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Exam 2 ACC 340

What are Executive agencies? Cabinet departments of the executive branch; they assist the president in carrying out executive functions. Led by one administrator to oversee the agency.
What are Independent Regulatory agencies? outside the the federal executive departments. Is usually run by a commission or board of several members
What are legislative (substantive) rules? Rules that are as legally binding as laws that Congress passes
What are Interpretive rules? Rules that simply declare policy and do not affect legal rights or obligations
What is the Administrative Procedure Act (APA)? Specific procedural requirements when fulfilling rule-making. In the absence of directives from Congress concerning a particular agency procedure, this act applies.
What is The Arbitrary and Capricious Test? A clear error of judgment; an action not based upon consideration of relevant factors and so is arbitrary, capricious, an abuse of discretion or otherwise not in accordance with law or if it was taken without observance of procedure required by law.
What are the requirements for an agency to fail The Arbitrary and Capricious Test? 1)Failed to provide a rational explanation for its decision 2)Change its prior policy without justification 3)Considered legally inappropriate factors 4)Entirely failed to consider a relevant factor 5)Rendered a decision contrary to the evidence
What is Judicial Deference? When asked to review agency decisions, courts grant this (significant weight) to the agency's judgement, citing the agency's expertise in the area of the regulation
What are the 2 questions that the courts use when reviewing agency interpretations of law? 1)Did Congress directly address the issue in dispute in the statute? If so, the statutory language prevails. 2)If statute is silent or ambiguous, is the agency's interpretation "reasonable"? If it is, a court should uphold the agency's interpretation
What is the Freedom of Information Act? Requires the federal gov't to disclose certain records to any person or entity on written request. This exempts certain types of records, such as those pertaining to national security and any confidential or private info.
What is ethical reasoning? the application of morals and ethics to a situation
What are Duty-Based Ethics? rooted in the idea that every person has certain duties to others, including both humans and the planet. These standards involve concepts of right and wrong, and duties owed and rights to be protected.
What are Outcome-Based Ethics? focuses on the impact of a decision on society or on key stakeholders. This type of ethics focuses on the consequences of an action, not on the nature of the action itself.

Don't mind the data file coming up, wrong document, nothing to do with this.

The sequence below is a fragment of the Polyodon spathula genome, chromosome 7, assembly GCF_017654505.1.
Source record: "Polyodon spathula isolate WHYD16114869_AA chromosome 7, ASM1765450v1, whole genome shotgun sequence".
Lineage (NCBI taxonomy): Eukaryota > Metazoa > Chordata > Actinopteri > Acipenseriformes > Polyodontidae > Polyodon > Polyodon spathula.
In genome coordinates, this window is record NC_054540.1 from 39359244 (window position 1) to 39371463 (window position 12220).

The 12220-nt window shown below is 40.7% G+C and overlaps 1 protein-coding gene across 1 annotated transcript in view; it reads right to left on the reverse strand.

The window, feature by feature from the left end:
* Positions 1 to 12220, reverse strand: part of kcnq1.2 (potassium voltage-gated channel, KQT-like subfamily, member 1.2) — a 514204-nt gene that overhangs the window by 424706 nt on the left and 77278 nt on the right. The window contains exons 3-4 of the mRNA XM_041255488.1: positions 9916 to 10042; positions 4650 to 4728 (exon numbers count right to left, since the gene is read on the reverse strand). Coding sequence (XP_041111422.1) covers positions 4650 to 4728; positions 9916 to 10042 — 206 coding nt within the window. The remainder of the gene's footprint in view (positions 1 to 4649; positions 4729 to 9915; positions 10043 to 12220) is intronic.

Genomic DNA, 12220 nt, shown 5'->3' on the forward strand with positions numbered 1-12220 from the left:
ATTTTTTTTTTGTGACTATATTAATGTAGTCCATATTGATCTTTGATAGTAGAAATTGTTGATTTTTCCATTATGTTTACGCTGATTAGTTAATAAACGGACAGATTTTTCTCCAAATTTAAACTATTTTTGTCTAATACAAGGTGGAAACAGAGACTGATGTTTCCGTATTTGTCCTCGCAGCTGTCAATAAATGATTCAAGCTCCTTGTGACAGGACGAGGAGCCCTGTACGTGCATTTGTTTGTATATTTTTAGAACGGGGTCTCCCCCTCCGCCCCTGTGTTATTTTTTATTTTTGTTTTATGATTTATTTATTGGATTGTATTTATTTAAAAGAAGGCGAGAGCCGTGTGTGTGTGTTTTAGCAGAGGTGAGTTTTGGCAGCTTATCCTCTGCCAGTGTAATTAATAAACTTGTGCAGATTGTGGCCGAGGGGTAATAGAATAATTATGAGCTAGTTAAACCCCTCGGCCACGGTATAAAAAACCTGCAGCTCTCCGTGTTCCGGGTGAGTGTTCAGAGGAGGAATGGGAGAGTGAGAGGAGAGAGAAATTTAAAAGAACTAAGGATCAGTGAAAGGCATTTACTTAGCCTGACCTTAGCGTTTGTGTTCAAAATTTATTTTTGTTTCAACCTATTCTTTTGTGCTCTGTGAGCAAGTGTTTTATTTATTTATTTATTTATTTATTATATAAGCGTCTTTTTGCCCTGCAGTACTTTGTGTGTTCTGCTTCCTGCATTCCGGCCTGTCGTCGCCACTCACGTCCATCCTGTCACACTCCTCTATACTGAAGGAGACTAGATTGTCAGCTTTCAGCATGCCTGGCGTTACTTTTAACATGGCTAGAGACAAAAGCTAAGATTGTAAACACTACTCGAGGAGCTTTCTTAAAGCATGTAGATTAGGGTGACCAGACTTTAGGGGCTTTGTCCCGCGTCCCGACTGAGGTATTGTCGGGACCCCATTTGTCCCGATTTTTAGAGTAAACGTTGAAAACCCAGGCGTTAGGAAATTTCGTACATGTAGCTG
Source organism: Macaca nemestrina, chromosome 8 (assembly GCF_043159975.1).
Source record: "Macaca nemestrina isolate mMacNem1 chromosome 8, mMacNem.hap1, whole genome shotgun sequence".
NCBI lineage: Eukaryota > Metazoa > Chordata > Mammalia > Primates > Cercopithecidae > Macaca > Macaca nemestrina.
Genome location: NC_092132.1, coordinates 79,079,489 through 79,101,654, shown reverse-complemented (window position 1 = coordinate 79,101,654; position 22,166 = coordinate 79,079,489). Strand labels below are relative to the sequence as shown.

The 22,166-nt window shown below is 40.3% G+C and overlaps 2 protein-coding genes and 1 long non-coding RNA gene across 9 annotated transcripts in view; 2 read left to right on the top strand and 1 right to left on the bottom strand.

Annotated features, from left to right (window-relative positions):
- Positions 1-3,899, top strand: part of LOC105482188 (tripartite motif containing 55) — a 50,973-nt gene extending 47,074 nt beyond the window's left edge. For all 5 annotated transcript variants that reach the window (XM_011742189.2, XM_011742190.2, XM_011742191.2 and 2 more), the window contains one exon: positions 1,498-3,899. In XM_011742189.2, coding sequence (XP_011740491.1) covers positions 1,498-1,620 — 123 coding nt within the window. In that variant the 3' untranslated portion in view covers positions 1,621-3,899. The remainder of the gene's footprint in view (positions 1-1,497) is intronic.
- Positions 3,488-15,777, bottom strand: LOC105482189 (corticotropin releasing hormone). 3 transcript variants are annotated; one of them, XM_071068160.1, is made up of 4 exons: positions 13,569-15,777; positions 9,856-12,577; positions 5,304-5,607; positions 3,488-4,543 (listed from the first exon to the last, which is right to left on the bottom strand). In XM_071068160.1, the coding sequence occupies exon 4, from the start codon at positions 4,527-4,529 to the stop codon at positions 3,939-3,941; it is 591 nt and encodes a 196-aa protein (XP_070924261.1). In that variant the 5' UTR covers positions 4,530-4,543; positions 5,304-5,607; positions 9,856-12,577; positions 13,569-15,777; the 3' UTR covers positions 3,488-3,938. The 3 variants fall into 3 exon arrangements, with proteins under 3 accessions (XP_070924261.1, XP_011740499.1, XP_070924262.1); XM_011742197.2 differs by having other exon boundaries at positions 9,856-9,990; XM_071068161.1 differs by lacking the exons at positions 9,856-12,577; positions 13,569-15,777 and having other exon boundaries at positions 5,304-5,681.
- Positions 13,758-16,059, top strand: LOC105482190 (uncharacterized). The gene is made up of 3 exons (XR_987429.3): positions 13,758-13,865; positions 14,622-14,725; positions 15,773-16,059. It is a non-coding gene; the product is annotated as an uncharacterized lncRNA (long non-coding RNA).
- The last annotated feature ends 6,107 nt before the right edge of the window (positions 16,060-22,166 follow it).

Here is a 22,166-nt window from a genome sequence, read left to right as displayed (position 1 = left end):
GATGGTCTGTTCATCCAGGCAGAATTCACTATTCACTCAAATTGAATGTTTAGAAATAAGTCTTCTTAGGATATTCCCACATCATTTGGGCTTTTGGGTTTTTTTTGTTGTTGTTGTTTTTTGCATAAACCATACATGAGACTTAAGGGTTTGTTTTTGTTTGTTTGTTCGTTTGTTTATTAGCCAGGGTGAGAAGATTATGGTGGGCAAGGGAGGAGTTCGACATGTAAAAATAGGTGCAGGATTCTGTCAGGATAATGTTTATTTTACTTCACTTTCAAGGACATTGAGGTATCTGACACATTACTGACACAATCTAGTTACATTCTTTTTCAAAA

What is Utilitarianism? theory of approach to ethics that looks at the impacts of a decision in an attempt to maximize benefits and minimize harms. "The greatest good for the greater number"
What is a tort? a civil wrong (from person to person)
What are Intentional torts? torts that require intent
What are examples of Intentional torts? -Assault -Battery -False Imprisonment -Intentional Infliction of Emotional Distress -Defamation of Character -Invasion of Privacy
What are Business torts? torts against someone's contractual relationship or business relationship
What is Wrongful Interference with a Contractual Relationship? 1) A valid, enforceable contract must exist between two parties 2) A third party must know that this contract exists 3) This third party must intentionally induce a party in the contract to breach the contract
What is Wrongful Interference with a Business Relationship? Any predatory behavior, or actions undertaken with the intention of unlawfully driving competitors completely out of business
What are Intentional torts against Property? torts against property that are committed intentionally
What is Trespass to Land? Intentionally on someones property without permission 1)Enters onto/above/below the land of another 2)Causes anything to enter onto land owned by another 3)Remains on land owned by another
What are Unintentional torts? torts that are committed without intent
What is Negligence? occurs when someone suffers injury because of another's failure to live up to a required duty of care
What is a Superseding Cause? relieves the defendant of liability for injuries caused by the intervening event
What are the Defenses to Negligence? 1)Contributory Negligence-plaintiff who was also negligent could not recover anything from the defendant 2)Comparative Negligence-both plaintiff and defendant are negligent, liabilities are computed and distributed evenly
Created by: dsilva32
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